In Sarasota, Mitt Romney promises, that unlike Obama, he'll bring Dems and GOP together in D.C.
At least 4,000 people turned out in in the 90-degree heat Thursday to cheer on Mitt Romney in Sarasota, where the Republican nominee promised he'll bring an era of bi-partisanship to Washington that Barack Obama failed to deliver.
"We face a Washington that's broken, that can't get the job done. The president today threw in the white flag of surrender again: He said can't change Washington from inside, he can only change it from outside," Romney said, referring to a comment Obama made today in Miami. "I can change washington, I will change Washington, we'll get the job done from the inside. Republicans and Democrats will come together. He he can't do it. his slogan was 'Yes we can.' his slogan is now 'No I can't.' This is time for a new president. He went from the president of change to the president who can't get change."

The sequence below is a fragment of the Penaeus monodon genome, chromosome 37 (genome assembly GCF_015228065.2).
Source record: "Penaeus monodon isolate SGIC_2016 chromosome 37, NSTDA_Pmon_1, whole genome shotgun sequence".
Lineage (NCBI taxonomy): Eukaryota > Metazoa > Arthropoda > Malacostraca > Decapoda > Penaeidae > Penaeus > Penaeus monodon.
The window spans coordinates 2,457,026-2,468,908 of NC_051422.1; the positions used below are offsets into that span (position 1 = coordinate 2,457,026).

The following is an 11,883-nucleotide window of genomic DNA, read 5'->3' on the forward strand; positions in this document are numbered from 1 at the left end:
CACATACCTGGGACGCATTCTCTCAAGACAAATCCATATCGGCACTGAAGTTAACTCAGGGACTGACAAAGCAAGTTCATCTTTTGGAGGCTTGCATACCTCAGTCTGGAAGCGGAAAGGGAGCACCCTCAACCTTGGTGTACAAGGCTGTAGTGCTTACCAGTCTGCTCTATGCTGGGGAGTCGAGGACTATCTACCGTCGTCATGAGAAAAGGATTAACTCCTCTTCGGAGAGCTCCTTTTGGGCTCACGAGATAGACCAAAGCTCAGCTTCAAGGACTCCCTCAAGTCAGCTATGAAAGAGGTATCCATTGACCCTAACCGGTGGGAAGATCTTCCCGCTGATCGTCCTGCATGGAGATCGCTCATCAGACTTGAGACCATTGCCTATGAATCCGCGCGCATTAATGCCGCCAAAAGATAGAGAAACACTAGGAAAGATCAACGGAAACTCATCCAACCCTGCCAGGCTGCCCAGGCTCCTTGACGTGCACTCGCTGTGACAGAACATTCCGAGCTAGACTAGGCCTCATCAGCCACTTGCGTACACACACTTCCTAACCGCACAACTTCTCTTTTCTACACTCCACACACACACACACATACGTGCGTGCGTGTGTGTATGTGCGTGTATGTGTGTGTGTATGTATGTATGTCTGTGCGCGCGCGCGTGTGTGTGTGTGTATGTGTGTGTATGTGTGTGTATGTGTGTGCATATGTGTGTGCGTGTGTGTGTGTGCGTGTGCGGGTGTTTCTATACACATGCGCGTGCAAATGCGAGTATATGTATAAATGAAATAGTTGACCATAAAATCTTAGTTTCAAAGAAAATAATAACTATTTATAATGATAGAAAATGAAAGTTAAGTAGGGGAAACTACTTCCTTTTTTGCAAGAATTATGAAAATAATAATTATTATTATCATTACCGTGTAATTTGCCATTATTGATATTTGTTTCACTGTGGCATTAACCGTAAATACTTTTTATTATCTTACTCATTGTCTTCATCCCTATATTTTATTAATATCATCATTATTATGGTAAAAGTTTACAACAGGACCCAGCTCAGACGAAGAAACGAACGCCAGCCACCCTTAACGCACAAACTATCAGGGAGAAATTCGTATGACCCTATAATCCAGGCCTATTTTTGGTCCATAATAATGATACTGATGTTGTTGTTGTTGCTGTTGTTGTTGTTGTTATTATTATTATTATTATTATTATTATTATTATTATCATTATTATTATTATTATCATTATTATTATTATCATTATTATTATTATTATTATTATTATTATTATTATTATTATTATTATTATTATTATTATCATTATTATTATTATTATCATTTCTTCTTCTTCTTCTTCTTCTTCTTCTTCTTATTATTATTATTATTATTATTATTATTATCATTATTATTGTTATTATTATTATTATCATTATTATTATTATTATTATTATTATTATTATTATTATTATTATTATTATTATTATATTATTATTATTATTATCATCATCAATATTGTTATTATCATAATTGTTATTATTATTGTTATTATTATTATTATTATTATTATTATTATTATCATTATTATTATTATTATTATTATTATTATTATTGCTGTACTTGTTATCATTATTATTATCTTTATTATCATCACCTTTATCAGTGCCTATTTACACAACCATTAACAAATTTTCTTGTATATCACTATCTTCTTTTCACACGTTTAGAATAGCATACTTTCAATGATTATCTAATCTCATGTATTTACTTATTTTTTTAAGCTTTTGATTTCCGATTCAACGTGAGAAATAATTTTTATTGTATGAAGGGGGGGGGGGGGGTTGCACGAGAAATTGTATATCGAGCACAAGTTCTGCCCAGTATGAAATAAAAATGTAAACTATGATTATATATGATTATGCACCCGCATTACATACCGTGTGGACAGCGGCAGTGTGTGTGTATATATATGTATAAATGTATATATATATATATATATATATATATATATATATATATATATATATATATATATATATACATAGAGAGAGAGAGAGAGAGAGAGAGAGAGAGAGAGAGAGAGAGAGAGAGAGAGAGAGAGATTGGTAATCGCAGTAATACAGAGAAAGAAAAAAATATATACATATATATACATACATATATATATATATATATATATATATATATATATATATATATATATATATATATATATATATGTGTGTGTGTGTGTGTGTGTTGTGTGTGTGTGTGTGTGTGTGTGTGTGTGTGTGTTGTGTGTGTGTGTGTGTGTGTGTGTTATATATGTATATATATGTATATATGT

If anyone hoped that the recent spate of hand-wringing and second-guessing from beltway pundits and conservatives would produce a new, bolder Romney, they would have been disappointed by his 18-minute Sarasota speech. Mostly, he repeated vague goals of improving education, helping small business, getting a grip on the deficit, and expanding trade and energy production.
Romney again criticizied the president for using more than $700-billion in reduced Medicare spending to help pay for the Affordable Care Act.
"I hope the people of Florida understand this: He cut Medicare by $716-billion, and if I'm president of the United states were going to put that $716-billion back into Medicare, back into the care of our seniors," said Romney, neglecting to mention that his running mate, Paul Ryan, supported the same reductions to the growth in Medicare spending, and that without that reduction, Medicare would be insolvment by 2016, rather than 2024.